The medical community is dealing with the double burden of the COVID-19 pandemic as well as the pandemic of misinformation that surrounds the nature of the virus and the vaccines. For us in the Philippines, we have also been dealing with the blows dealt to our vaccine confidence by the Dengvaxia crisis of years past, as this column has lamented. The struggle to encourage standard health practices and vaccination has felt like an uphill battle from the very start of the pandemic, as we are struggling against several factors: poor reading comprehension; a tendency to read headlines without reading articles, either out of carelessness or out of poor access to internet data; confusing messages from the media and even from our own health agencies; and the barrage of fake news and texts that get spread over Viber, social networks, and SMS. To these challenges to public health, we now must add careless journalism about COVID-19 vaccines. For instance, a headline made by a local news outlet this week read “Midwife succumbs to COVID-19 after receiving vaccine.” The statement, strictly speaking, is factual: a patient tested positive for the coronavirus and later died several days after receiving the first vaccine dose. However, in the context of our health situation and the impact that even small misconceptions can have on public safety, it is irresponsible not to recognize that Filipinos reading such headlines are not often equipped to distinguish temporal relationships from causal ones. A death after receiving the COVID-19 vaccine was not necessarily caused by the latter; this much ought to be clear. But it isn’t—not to everyone, and certainly not to the large majority who read and share such headlines without probing further. Because of a variety of factors, some of which have been stated above, a lay person’s takeaway from such a headline could easily be that death is a real and present danger of receiving the coronavirus vaccine.
The facts are these: That vaccines do not cause coronavirus infection, and that after the first dose, it can take weeks before the patient is able to mount partial protection; even after the second dose, it takes time for vaccine protection to be maximized. Moreover, the vaccines do not give a 100-percent guarantee against COVID infection, but they do work to prevent critical illness from the virus and hospitalization. All of this might be too much to fit in a headline. But to write headlines that might even remotely suggest that vaccines do not work, or might lead to death, is a terrible disservice to Filipinos.
Thankfully, I cannot now find the original headline in the news outlet’s website, and search results now yield “Midwife given first vaccine jab but later dies from COVID-19.” The same outlet also released an article later in the day describing how the Department of Health has no reason to suspect that the tragic death arose from the vaccination. Still, the damage is done, yet one more thing contributing to the erosion of vaccine confidence. “‘Di ba may namatay na sa vaccine?” I overhear one day at the convenience store. “Baka sa vaccine pa ako mamatay, hindi sa COVID,” someone says jokingly on my social media timeline. I saw someone share a similar article about a death after COVID-19 vaccination with the caption “No thanks, I’m good.”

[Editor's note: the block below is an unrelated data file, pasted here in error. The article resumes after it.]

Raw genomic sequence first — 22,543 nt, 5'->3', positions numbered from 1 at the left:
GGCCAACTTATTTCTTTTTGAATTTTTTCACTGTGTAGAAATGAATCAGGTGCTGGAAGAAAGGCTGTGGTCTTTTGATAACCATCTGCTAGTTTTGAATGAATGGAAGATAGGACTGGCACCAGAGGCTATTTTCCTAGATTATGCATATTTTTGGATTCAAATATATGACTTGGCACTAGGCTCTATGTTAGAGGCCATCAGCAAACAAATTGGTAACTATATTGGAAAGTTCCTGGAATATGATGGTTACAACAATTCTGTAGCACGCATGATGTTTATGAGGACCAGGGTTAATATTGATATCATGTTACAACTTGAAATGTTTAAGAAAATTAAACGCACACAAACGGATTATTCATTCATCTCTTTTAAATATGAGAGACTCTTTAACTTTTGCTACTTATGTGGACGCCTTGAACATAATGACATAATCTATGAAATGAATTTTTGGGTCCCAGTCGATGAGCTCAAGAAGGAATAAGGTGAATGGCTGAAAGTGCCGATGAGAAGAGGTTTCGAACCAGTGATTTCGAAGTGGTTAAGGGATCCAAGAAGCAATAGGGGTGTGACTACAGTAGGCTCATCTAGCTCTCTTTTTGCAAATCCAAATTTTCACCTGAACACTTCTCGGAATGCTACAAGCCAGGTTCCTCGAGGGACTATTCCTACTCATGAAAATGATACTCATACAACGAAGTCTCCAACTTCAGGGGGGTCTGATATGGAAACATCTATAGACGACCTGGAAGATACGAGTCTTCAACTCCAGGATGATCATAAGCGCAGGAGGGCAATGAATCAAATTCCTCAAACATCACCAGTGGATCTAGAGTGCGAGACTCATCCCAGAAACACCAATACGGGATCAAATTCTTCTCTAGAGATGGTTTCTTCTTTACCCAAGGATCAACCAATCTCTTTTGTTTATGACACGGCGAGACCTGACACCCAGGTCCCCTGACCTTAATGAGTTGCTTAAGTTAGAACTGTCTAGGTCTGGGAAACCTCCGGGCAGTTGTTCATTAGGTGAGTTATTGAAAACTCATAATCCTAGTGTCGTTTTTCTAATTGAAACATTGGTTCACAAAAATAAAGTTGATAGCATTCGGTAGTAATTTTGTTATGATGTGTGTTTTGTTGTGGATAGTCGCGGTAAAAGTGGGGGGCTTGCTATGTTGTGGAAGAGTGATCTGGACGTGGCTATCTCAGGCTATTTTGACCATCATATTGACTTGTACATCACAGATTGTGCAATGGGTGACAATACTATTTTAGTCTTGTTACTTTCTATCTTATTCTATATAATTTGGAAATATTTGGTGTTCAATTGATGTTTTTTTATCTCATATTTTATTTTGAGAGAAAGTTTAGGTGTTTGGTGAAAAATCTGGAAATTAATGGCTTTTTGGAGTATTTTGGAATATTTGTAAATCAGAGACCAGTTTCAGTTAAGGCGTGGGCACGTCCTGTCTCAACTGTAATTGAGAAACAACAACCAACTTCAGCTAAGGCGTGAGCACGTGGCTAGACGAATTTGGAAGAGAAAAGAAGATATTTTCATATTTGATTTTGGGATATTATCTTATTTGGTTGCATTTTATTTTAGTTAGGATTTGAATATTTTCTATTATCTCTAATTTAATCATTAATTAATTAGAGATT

Similar headlines abound. From one paper: “Vaccinated midwife dies of COVID-19,” not bothering with the fact that with our two available brands, no one is fully vaccinated until the end of the second dose. Other local headlines: “2 Bacolod hospital nurses vaccinated with Sinovac test positive for COVID-19.” “15 Pasay frontliners positive for COVID-19 after Sinovac jab.” Such headlines are disingenuous, even sly, and are not educational. They do not contribute more information about vaccine safety or lack thereof. They do not help lay Filipinos in making informed decisions, and instead have the potential to push audiences in the opposite direction.
As a nonjournalist, I cannot possibly dictate how such headlines should be written so that they may be succinct but not misleading. However, as a health professional, and as one of many in the field struggling to educate friends, families, and communities about COVID-19 vaccines, I can testify to how damaging such wording can be. The World Health Organization, in December 2020, released tips for professional reporting on COVID-19 vaccines, underlining how journalists play a vital role in explaining science to the masses. In a situation as precarious as ours, I hope our journalists can exercise more caution, and recognize the weight of their power and responsibility.
Subscribe to INQUIRER PLUS to get access to The Philippine Daily Inquirer & other 70+ titles, share up to 5 gadgets, listen to the news, download as early as 4am & share articles on social media. Call 896 6000.